Well, that seems to be the opinion of this industry analyst at TD Monthly, anyway:
Hasbro has reigned as the absolute market leader of the board game category for many years. Last year, the company sold $815 million in the United States. This is the equivalent of about $1,220 million at retail, or a market share of 53 percent. Games and puzzles are also Hasbro’s largest product category, accounting for nearly one-third of its sales last year. While Hasbro does not break out gross profit by category, I understand that games and puzzles represent about 40 percent of Hasbro’s gross profitability. Its single largest board game brand, Monopoly, has sold, over its lifetime, about 300 million pieces and moves about 3 million units every year in the United States alone. This fat tidbit has long attracted the attention of competitors, but none has succeeded in capturing it. However, it looks as if things are about to change.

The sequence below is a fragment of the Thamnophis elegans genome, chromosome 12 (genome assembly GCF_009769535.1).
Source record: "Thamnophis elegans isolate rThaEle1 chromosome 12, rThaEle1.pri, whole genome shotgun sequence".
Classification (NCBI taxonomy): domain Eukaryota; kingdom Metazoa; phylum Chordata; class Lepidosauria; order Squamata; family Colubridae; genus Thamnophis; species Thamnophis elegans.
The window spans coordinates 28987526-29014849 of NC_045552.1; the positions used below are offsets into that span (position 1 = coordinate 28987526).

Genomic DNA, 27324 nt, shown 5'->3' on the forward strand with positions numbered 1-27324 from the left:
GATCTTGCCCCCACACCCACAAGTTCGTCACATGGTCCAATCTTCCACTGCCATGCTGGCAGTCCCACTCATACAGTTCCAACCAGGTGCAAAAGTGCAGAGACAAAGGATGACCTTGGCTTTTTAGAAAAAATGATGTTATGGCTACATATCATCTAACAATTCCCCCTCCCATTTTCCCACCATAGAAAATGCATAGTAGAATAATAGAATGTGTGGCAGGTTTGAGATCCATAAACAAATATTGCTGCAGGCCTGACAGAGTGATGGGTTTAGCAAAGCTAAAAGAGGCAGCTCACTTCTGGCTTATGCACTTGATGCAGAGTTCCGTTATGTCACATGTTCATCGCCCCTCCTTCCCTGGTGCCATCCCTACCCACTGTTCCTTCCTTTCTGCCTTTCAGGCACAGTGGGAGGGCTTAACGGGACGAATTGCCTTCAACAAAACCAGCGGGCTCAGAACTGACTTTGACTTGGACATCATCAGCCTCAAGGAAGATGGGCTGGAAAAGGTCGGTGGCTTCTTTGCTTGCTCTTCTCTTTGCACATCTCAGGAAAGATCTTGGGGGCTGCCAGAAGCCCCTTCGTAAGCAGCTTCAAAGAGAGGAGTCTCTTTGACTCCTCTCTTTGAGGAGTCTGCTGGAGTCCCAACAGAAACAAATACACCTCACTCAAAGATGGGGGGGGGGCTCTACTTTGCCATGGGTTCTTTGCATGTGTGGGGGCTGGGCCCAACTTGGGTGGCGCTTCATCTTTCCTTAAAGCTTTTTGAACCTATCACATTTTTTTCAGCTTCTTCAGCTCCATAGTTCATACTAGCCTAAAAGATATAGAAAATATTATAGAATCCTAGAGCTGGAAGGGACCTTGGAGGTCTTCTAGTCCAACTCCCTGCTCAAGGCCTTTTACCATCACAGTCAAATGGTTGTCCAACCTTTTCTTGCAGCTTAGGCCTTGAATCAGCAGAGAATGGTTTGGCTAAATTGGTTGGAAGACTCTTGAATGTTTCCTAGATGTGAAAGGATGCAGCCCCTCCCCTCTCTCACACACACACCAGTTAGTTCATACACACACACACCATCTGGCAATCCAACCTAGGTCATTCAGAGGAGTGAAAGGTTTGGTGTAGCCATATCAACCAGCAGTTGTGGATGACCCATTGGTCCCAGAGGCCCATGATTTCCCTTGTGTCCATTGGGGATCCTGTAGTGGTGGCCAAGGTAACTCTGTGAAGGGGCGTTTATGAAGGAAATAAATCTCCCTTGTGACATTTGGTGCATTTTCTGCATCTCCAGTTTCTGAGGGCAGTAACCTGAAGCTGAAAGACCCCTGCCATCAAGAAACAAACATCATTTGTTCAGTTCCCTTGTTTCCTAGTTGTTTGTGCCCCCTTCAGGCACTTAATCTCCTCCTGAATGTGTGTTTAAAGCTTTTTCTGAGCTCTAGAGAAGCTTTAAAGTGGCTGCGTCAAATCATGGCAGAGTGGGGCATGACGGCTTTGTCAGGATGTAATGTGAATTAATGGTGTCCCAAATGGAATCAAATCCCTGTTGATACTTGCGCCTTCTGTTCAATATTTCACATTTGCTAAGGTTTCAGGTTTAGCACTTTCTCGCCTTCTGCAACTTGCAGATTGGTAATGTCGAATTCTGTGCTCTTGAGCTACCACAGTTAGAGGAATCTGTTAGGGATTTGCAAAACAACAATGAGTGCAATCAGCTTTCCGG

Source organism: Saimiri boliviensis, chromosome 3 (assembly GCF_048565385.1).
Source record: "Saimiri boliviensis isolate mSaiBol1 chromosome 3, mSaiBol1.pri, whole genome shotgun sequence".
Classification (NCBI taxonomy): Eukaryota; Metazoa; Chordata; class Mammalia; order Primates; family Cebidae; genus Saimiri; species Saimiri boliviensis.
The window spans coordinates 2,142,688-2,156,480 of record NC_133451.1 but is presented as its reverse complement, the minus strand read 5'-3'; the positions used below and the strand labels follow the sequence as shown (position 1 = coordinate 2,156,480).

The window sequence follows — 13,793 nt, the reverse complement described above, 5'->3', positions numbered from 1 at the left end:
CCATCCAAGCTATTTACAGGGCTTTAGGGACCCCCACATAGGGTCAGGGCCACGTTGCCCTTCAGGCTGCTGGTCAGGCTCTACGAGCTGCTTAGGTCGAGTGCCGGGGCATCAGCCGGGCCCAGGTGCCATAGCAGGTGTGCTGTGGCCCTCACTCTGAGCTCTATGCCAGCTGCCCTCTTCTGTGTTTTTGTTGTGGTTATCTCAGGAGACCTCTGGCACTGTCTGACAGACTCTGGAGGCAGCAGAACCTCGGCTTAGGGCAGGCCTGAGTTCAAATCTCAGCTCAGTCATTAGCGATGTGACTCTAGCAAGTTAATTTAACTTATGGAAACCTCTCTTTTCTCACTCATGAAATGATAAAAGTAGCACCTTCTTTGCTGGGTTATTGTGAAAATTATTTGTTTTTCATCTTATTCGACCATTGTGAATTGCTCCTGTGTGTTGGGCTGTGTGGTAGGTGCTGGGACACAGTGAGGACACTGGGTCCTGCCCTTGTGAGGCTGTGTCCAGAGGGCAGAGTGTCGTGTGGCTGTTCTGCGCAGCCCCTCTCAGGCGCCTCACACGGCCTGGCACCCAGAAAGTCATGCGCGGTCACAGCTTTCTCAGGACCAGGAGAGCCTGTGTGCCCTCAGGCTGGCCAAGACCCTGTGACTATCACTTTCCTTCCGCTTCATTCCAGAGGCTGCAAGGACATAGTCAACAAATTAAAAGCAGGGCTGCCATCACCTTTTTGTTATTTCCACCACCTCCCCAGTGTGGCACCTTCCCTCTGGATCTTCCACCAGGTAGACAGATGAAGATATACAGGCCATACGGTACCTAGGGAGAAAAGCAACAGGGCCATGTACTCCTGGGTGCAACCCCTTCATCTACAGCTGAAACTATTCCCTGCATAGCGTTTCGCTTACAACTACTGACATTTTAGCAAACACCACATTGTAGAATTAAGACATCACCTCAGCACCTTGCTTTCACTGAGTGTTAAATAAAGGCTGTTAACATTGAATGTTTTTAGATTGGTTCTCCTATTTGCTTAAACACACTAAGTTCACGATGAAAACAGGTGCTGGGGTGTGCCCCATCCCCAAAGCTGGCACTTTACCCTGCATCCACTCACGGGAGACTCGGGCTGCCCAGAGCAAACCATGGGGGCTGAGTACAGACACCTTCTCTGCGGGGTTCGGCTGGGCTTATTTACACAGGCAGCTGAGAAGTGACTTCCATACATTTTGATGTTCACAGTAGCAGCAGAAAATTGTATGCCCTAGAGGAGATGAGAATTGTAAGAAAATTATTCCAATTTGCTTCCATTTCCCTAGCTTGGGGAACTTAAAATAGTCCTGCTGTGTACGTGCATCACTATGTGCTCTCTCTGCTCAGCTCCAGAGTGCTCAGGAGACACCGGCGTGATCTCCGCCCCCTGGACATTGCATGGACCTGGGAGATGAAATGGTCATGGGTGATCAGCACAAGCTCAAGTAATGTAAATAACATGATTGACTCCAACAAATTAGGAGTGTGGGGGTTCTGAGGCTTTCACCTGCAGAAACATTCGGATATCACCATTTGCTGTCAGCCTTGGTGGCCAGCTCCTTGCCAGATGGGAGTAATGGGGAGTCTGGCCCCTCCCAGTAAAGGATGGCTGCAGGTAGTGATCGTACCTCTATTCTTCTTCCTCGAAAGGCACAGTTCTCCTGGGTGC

The writer then summarizes some action in the category, namely Mattel and Blokus, Lego and some unspecified games and Mayfair with Settlers of Catan.
He also claims Hasbro's game business was down.
Hasbro’s board game business declined last year despite strong demand for the category. I predict this will happen again in 2009 and 2010.
Turns out that's not entirely accurate. According to Hasbro's Q4 transcript: Board games were up 2% while the total games and puzzle category was flat compared to a year ago.
So apparently puzzles were down, not games. A significant point, I think.
Frankly, I don't buy it. Hasbro has such a dominant share of the board game world that it's going to take a lot more than a couple of hot games to change that. Blokus and Settlers of Catan have been out for a while already, and I see little evidence they're about to displace Monopoly.
Indeed, his very premise may be mistaken. He seems to assume that it's a zero-sum situation and that any growth in board game sales by other manufacturers will necessarily come at Hasbro's expense. On the other hand, it may be that renewed interest in the category will boost sales for all concerned. More games may mean more game players which may lead to even more game sales. Games are not necessarily competing against other games for sales but are competing against other forms of entertainment.